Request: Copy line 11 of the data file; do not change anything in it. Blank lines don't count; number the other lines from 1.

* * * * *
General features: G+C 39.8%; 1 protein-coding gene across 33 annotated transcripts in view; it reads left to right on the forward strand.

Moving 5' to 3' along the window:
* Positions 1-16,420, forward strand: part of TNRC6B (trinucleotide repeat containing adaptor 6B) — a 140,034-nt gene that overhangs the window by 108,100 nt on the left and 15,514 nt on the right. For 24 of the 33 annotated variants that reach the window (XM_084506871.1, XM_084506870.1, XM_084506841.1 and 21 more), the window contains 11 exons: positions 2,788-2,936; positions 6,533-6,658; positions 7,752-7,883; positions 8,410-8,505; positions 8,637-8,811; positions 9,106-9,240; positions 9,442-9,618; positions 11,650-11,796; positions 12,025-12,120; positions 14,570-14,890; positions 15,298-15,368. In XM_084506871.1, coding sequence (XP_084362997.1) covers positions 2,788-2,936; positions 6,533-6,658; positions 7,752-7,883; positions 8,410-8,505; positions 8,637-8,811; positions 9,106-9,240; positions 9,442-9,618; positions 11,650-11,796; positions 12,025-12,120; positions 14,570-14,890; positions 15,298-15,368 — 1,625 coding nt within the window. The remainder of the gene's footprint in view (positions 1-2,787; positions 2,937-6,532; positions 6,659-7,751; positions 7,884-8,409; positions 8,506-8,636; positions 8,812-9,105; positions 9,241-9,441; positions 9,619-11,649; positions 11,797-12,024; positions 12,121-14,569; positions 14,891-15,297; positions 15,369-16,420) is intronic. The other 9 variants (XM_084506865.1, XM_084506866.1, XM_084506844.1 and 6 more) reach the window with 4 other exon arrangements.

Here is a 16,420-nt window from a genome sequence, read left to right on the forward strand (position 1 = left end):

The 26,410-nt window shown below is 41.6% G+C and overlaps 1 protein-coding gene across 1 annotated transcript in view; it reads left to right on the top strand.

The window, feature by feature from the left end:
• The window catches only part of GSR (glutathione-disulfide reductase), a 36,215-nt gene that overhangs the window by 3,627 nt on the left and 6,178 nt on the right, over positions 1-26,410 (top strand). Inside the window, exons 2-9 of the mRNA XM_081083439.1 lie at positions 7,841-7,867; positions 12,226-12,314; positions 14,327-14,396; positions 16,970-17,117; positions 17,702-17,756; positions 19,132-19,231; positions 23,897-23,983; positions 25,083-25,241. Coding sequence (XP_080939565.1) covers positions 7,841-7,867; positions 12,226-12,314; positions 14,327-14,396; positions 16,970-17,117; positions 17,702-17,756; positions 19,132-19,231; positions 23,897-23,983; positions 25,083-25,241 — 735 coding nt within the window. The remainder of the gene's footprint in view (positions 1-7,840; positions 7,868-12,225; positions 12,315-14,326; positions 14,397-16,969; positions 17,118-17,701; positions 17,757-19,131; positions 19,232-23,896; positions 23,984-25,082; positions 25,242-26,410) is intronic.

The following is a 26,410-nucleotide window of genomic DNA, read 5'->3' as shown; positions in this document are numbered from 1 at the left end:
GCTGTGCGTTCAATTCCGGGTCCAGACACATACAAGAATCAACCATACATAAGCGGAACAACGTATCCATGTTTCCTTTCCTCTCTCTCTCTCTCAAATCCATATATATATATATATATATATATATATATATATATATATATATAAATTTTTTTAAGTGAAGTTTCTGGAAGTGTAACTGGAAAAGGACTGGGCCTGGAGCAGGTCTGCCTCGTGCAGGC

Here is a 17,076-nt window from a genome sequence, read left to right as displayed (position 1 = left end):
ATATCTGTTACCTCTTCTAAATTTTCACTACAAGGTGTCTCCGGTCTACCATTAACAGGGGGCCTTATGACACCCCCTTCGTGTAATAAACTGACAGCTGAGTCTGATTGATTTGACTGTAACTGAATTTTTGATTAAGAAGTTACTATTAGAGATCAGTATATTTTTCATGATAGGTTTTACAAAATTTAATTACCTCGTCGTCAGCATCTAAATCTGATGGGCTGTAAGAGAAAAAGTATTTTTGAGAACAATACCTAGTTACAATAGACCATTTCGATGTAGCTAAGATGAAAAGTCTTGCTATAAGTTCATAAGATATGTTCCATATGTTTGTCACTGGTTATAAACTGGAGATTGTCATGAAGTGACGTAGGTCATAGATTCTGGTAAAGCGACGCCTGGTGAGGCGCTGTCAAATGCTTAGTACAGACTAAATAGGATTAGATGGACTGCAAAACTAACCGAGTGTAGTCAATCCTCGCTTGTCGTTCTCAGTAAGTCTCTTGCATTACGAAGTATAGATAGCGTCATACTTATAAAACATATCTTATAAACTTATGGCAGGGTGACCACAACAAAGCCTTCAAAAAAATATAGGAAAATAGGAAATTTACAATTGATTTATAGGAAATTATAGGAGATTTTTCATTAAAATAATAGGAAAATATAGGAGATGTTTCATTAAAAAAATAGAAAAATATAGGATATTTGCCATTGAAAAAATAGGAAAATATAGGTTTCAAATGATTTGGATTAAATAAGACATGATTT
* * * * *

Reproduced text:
ATATCTGTTACCTCTTCTAAATTTTCACTACAAGGTGTCTCCGGTCTACCATTAACAGGGGGCCTTATGACACCCCCTTCGTGTAATAAACTGACAGCTGAGTCTGATTGATTTGACTGTAACTGAATTTTTGATTAAGAAGTTACTATTAGAGATCAGTATATTTTTCATGATAGGTTTTACAAAATTTAATTACCTCGTCGTCAGCATCTAAATCTGATGGGCTGTAAGAGAAAAAGTATTTTTGAGAACAATACCTAGTTACAATAGACCATTTCGATGTAGCTAAGATGAAAAGTCTTGCTATAAGTTCATAAGATATGTTCCATATGTTTGTCACTGGTTATAAACTGGAGATTGTCATGAAGTGACGTAGGTCATAGATTCTGGTAAAGCGACGCCTGGTGAGGCGCTGTCAAATGCTTAGTACAGACTAAATAGGATTAGATGGACTGCAAAACTAACCGAGTGTAGTCAATCCTCGCTTGTCGTTCTCAGTAAGTCTCTTGCATTACGAAGTATAGATAGCGTCATACTTATAAAACATATCTTATAAACTTATGGCAGGGTGACCACAACAAAGCCTTCAAAAAAATATAGGAAAATAGGAAATTTACAATTGATTTATAGGAAATTATAGGAGATTTTTCATTAAAATAATAGGAAAATATAGGAGATGTTTCATTAAAAAAATAGAAAAATATAGGATATTTGCCATTGAAAAAATAGGAAAATATAGGTTTCAAATGATTTGGATTAAATAAGACATGATTT